This is a remnant of the old village green of the hamlet of Nunhead. Development of the area was underway by 1840 when the Nunhead Cemetery was built and in 1865 the Lord of the Manor attempted to claim absolute possession of Peckham Rye, which included Nunhead and Goose Greens. This was contested by the parishioners and resulted in Camberwell Vestry purchasing his rights and all three areas were then transferred to the MBW in 1882. By 1905 Nunhead Green had become a tar-paved playground, although this was later replaced by grass, and as it does now consisted of two areas, a larger area separated by a roadway from a small detached area at the south-west end.
The information shown above was correct at the time of the last update 01/07/2005
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This is a remnant of the old village green at Nunhead. By the C18th there was a hamlet here and the C17th Nun's Head tavern with its tea gardens and other recreational facilities attracted visitors. Urbanisation of the area was underway by 1840 when Nunhead Cemetery (q.v.) was built. In 1865 the Lord of the Manor attempted to claim absolute possession of Peckham Rye, which included Nunhead and Goose Greens but this was contested by the parishioners and resulted in Camberwell Vestry purchasing his rights. All three areas were then transferred to the MBW in 1882 and later passed to the LCC. Overlooking the Green is the Metropolitan Beer and Wine Trades Asylum (q.v.), which contrinbutes to the village atmosphere. The first edition OS map showed Nunhead Green consisting as it does now of two areas, a larger lozenge shaped area separated by a roadway from a small detached area at the south-west end, this latter now a low raised grassed area with two small trees as a result of a renovation project. By 1905 Nunhead Green had become a tar-paved playground with a few shrubberies. The OS of 1950 showed trees only at each end of the lozenge and on the small detached area and it is not known when the tarmac was replaced by grass.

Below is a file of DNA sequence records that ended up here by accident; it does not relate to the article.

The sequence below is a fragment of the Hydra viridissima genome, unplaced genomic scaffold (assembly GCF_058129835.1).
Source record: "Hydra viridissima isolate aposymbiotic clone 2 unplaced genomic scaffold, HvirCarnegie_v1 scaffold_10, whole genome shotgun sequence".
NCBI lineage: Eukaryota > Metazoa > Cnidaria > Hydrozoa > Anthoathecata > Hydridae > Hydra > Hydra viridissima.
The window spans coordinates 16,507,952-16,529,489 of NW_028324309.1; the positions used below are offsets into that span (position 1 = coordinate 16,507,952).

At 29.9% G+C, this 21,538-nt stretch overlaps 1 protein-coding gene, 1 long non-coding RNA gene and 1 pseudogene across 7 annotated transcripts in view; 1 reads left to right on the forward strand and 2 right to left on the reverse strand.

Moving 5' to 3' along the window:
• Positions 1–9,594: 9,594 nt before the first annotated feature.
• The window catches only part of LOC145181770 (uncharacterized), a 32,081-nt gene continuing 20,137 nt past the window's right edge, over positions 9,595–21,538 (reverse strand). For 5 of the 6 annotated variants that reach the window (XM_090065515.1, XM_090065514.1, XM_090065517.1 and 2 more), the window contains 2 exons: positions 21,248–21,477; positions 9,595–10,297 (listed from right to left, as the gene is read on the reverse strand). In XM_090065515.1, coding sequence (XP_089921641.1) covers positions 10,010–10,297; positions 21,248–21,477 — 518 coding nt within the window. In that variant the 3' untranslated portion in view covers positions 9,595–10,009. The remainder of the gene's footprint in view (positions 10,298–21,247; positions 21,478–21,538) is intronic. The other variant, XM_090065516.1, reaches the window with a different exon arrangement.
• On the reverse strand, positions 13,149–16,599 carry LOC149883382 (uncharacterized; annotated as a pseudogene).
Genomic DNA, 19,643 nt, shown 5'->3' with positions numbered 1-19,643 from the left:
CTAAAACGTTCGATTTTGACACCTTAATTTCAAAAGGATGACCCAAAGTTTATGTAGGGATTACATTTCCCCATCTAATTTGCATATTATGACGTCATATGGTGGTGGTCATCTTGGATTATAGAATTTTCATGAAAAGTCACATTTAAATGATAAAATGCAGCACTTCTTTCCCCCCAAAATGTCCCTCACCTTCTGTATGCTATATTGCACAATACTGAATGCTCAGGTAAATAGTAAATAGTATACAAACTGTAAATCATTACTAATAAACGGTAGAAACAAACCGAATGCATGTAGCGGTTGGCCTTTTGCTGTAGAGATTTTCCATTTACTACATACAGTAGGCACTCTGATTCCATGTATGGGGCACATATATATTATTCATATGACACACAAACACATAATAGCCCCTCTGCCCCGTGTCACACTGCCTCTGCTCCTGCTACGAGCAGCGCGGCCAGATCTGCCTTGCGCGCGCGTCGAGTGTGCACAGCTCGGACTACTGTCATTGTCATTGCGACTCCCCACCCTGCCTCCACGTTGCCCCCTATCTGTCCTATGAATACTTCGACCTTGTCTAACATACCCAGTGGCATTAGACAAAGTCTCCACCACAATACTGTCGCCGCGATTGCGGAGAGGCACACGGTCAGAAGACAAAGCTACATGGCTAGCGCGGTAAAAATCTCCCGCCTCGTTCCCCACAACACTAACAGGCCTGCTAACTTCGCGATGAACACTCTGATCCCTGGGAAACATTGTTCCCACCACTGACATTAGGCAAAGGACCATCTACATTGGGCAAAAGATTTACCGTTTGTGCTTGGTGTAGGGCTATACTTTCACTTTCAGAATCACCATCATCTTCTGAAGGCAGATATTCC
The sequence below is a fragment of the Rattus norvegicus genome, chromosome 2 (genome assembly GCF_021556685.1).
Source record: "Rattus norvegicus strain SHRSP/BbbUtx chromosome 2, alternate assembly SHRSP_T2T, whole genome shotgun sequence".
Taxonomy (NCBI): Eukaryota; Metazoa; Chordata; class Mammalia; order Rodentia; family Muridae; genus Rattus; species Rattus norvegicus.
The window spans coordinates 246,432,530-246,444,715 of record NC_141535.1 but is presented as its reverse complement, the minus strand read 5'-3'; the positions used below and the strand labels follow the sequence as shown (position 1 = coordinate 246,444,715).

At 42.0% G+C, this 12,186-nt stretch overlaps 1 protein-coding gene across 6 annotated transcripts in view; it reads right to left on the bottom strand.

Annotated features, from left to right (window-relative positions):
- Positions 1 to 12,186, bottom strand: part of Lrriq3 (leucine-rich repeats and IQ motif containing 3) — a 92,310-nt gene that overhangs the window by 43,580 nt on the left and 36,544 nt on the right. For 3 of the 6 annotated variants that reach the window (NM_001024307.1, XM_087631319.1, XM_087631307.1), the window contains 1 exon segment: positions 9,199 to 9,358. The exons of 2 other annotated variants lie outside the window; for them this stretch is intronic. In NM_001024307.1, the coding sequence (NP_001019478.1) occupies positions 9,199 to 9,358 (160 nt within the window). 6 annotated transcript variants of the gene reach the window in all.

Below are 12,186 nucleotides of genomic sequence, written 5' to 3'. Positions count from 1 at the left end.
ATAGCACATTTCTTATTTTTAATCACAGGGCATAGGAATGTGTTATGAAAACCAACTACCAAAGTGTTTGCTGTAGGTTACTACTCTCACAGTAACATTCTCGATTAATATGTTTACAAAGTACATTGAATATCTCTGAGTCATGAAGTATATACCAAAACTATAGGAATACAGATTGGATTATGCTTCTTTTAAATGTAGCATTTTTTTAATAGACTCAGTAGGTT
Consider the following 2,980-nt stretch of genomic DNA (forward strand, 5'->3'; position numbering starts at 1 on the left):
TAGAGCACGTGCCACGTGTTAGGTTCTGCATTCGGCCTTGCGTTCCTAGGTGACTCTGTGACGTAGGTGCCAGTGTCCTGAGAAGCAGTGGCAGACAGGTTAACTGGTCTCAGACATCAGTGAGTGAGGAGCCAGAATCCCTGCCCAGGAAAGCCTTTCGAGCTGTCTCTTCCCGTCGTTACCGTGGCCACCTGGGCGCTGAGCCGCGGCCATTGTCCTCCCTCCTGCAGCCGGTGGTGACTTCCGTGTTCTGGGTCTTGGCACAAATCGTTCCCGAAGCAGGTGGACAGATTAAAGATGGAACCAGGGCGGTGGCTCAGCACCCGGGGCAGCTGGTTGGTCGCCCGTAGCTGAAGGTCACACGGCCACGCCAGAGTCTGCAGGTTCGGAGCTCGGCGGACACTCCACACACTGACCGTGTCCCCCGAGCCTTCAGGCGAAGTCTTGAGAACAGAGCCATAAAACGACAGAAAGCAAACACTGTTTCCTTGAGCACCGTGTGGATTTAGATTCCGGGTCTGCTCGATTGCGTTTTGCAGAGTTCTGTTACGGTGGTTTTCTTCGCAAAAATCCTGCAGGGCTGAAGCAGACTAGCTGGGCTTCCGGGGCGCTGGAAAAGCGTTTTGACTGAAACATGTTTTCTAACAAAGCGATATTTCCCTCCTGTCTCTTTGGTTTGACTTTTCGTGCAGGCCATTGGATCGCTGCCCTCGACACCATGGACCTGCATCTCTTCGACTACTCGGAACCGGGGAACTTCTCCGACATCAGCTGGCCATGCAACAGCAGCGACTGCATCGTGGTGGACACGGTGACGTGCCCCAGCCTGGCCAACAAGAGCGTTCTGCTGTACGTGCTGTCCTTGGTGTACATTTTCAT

The larger area of the green was divided into two distinct parts in 2002, and further re-landscaping took place under Southwark's Neighbourhood Renewal Strategy, with new layout, railings, picnic tables, path and perimeter trees. A railed dog area to the north was planted with a rose hedge and shrubs along the northern railings, with trees along the railings to the main road.
Ben Weinreb & Christopher Hibbert, 'The London Encyclopaedia' (Macmillan, revised ed. 1993); London Parks and Open Spaces, London County Council 1924; The Parks Agency 'Commons, Heaths and Greens in Greater London. A short report for English Heritage', 2005